• ITVI.USA
    15,378.070
    -88.350
    -0.6%
  • OTLT.USA
    2.743
    0.001
    0%
  • OTRI.USA
    20.820
    0.290
    1.4%
  • OTVI.USA
    15,350.040
    -89.040
    -0.6%
  • TSTOPVRPM.ATLPHL
    3.280
    -0.020
    -0.6%
  • TSTOPVRPM.CHIATL
    3.190
    0.050
    1.6%
  • TSTOPVRPM.DALLAX
    1.560
    -0.030
    -1.9%
  • TSTOPVRPM.LAXDAL
    3.420
    0.090
    2.7%
  • TSTOPVRPM.PHLCHI
    2.220
    0.050
    2.3%
  • TSTOPVRPM.LAXSEA
    4.080
    0.000
    0%
  • WAIT.USA
    126.000
    1.000
    0.8%
  • ITVI.USA
    15,378.070
    -88.350
    -0.6%
  • OTLT.USA
    2.743
    0.001
    0%
  • OTRI.USA
    20.820
    0.290
    1.4%
  • OTVI.USA
    15,350.040
    -89.040
    -0.6%
  • TSTOPVRPM.ATLPHL
    3.280
    -0.020
    -0.6%
  • TSTOPVRPM.CHIATL
    3.190
    0.050
    1.6%
  • TSTOPVRPM.DALLAX
    1.560
    -0.030
    -1.9%
  • TSTOPVRPM.LAXDAL
    3.420
    0.090
    2.7%
  • TSTOPVRPM.PHLCHI
    2.220
    0.050
    2.3%
  • TSTOPVRPM.LAXSEA
    4.080
    0.000
    0%
  • WAIT.USA
    126.000
    1.000
    0.8%
American Shipper

U.S. enters agreement with Mexico on cement imports

U.S. enters agreement with Mexico on cement imports

   The Bush administration officially entered an agreement with Mexico to increase imports of gray portland cement, effectively ending a 16-year trade dispute between the two countries.

   “The agreement contains provisions that will help increase access to the Mexican market for U.S. cement producers, and it also ensures that our Gulf Coast communities will have the resources necessary to rebuild,” said U.S. Commerce Secretary Carlos M. Gutierrez in a statement Monday.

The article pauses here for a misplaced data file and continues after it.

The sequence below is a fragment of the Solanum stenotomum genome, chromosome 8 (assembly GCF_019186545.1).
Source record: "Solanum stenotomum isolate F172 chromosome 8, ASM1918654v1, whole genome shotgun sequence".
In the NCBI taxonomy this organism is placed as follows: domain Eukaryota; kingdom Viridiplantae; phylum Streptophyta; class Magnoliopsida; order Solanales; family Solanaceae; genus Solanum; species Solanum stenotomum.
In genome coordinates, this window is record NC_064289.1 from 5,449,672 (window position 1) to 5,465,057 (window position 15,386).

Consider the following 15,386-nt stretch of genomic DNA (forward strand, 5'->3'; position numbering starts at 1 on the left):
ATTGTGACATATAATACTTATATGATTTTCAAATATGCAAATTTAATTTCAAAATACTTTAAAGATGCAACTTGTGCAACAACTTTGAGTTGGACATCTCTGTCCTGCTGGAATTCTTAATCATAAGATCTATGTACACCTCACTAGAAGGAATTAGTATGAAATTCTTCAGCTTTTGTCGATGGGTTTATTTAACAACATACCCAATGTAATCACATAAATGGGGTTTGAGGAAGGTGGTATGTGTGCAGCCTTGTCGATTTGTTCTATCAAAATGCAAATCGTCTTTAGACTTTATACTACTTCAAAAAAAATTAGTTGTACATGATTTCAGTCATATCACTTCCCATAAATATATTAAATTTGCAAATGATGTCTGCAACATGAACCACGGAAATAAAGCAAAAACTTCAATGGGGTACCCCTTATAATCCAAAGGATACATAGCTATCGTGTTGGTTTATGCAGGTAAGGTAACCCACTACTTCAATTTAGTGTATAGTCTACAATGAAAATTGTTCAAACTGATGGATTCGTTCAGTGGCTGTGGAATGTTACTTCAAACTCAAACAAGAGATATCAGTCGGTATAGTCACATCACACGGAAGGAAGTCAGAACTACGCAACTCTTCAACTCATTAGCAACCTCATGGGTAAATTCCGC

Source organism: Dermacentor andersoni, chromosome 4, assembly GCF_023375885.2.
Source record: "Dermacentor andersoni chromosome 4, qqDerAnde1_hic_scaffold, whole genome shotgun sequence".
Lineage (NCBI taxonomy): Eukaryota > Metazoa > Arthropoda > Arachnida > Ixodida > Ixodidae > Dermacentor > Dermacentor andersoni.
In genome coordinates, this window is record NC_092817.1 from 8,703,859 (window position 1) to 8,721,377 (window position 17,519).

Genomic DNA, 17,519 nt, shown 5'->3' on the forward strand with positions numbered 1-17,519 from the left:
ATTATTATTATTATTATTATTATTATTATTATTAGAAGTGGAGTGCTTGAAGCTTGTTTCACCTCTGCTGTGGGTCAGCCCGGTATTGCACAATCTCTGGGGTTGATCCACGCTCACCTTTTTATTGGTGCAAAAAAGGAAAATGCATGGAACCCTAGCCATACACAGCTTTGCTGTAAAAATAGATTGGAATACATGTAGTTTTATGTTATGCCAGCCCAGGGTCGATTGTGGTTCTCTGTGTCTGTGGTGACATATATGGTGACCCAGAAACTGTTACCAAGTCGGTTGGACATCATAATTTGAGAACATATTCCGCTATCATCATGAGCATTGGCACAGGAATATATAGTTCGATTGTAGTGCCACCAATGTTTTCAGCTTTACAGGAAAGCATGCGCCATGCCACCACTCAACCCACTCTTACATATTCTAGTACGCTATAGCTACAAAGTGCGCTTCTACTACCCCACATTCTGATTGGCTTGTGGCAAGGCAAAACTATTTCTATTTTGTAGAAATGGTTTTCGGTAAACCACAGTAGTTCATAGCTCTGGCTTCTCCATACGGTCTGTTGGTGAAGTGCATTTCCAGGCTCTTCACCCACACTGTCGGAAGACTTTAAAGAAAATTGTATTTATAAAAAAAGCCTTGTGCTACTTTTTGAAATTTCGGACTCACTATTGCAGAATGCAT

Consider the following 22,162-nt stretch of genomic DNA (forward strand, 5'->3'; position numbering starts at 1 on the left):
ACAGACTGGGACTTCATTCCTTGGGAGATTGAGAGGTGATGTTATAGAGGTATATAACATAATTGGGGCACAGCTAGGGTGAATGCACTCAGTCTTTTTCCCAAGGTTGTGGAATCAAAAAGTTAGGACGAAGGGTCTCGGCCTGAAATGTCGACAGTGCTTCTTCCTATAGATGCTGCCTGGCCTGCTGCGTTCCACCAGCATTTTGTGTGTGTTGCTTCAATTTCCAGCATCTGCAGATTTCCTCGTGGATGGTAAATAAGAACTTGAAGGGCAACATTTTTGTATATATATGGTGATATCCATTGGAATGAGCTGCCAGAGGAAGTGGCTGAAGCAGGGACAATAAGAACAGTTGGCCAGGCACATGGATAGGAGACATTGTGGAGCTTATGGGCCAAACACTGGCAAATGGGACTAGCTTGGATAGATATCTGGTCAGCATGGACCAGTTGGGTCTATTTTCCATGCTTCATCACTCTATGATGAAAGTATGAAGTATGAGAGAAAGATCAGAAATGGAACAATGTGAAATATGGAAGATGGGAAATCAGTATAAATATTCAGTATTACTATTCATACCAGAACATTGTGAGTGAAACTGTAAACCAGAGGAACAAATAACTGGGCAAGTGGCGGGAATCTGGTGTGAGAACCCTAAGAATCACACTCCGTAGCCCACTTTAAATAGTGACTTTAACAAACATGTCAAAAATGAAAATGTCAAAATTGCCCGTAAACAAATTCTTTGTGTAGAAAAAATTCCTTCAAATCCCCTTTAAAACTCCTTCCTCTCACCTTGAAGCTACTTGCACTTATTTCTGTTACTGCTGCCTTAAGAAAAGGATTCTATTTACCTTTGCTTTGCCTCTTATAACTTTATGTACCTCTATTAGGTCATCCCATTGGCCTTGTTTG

The agreement settles all litigation regarding outstanding claims for duties before U.S. and international courts, and divides between the parties the deposits of estimated antidumping duties.

   The agreement also sets a limit of 3 million metric tons on imports of Mexican cement to enter the United States at an antidumping duty rate of $3 per metric ton. If a disaster occurs, it allows the president to seek an additional 200,000 metric tons at the same duty rate. If the terms of the agreement are adhered to over the next three years, the agreement will end and the antidumping order revoked.

   In 1989, the Southern Tier Cement Committee filed a petition with the Commerce Department, which resulted in an antidumping duty investigation. The department found that Mexican producers sold cement at less than fair value in the U.S. market. On Aug. 30, 1990, an antidumping duty order on imports of gray portland cement from Mexico took effect.

   In 2004, members of Congress, trade groups and cement consumers called on the Commerce Department to reduce or eliminate the antidumping duties so that cement could be imported from Mexico at a more reasonable cost. These efforts were renewed after Hurricanes Katrina and Rita struck the Gulf Coast late last year.

   General cement shortages also continue to hinder the country’s builders.

   “The mild, dry weather this January meant that more cement was used than usual, making shortages even more likely than last year, when 32 states reported shortages by August,” said Stephen E. Sandherr, chief executive office of the Associated General Contractors of America, in a statement. “Increased ready access to more Mexican cement in some of those states will help contractors to keep working instead of having to lay off employees.”

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